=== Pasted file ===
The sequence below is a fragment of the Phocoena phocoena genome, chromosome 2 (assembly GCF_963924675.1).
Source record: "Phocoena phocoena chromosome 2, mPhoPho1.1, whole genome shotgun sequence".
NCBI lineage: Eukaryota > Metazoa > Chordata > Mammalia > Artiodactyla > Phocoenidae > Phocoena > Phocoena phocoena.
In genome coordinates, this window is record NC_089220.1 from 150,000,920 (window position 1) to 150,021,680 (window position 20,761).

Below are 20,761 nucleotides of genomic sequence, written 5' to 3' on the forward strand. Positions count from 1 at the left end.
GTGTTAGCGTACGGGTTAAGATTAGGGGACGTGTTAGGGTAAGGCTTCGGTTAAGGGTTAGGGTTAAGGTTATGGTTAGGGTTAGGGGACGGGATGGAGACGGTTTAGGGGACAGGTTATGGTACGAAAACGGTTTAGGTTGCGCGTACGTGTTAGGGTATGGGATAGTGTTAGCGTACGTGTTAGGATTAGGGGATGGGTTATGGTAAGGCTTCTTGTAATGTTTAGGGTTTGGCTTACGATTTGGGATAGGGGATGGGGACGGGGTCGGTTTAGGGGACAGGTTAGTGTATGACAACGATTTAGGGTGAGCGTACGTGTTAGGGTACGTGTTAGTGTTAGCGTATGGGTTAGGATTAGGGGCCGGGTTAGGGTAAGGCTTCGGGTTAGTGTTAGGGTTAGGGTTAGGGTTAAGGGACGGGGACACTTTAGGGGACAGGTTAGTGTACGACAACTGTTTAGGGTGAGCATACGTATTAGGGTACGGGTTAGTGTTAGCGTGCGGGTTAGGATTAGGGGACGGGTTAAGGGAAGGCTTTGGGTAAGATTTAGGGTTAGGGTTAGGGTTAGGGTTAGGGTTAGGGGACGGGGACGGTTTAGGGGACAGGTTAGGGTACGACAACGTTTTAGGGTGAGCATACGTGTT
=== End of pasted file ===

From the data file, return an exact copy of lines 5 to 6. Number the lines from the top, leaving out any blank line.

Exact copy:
Below are 20,761 nucleotides of genomic sequence, written 5' to 3' on the forward strand. Positions count from 1 at the left end.
GTGTTAGCGTACGGGTTAAGATTAGGGGACGTGTTAGGGTAAGGCTTCGGTTAAGGGTTAGGGTTAAGGTTATGGTTAGGGTTAGGGGACGGGATGGAGACGGTTTAGGGGACAGGTTATGGTACGAAAACGGTTTAGGTTGCGCGTACGTGTTAGGGTATGGGATAGTGTTAGCGTACGTGTTAGGATTAGGGGATGGGTTATGGTAAGGCTTCTTGTAATGTTTAGGGTTTGGCTTACGATTTGGGATAGGGGATGGGGACGGGGTCGGTTTAGGGGACAGGTTAGTGTATGACAACGATTTAGGGTGAGCGTACGTGTTAGGGTACGTGTTAGTGTTAGCGTATGGGTTAGGATTAGGGGCCGGGTTAGGGTAAGGCTTCGGGTTAGTGTTAGGGTTAGGGTTAGGGTTAAGGGACGGGGACACTTTAGGGGACAGGTTAGTGTACGACAACTGTTTAGGGTGAGCATACGTATTAGGGTACGGGTTAGTGTTAGCGTGCGGGTTAGGATTAGGGGACGGGTTAAGGGAAGGCTTTGGGTAAGATTTAGGGTTAGGGTTAGGGTTAGGGTTAGGGTTAGGGGACGGGGACGGTTTAGGGGACAGGTTAGGGTACGACAACGTTTTAGGGTGAGCATACGTGTT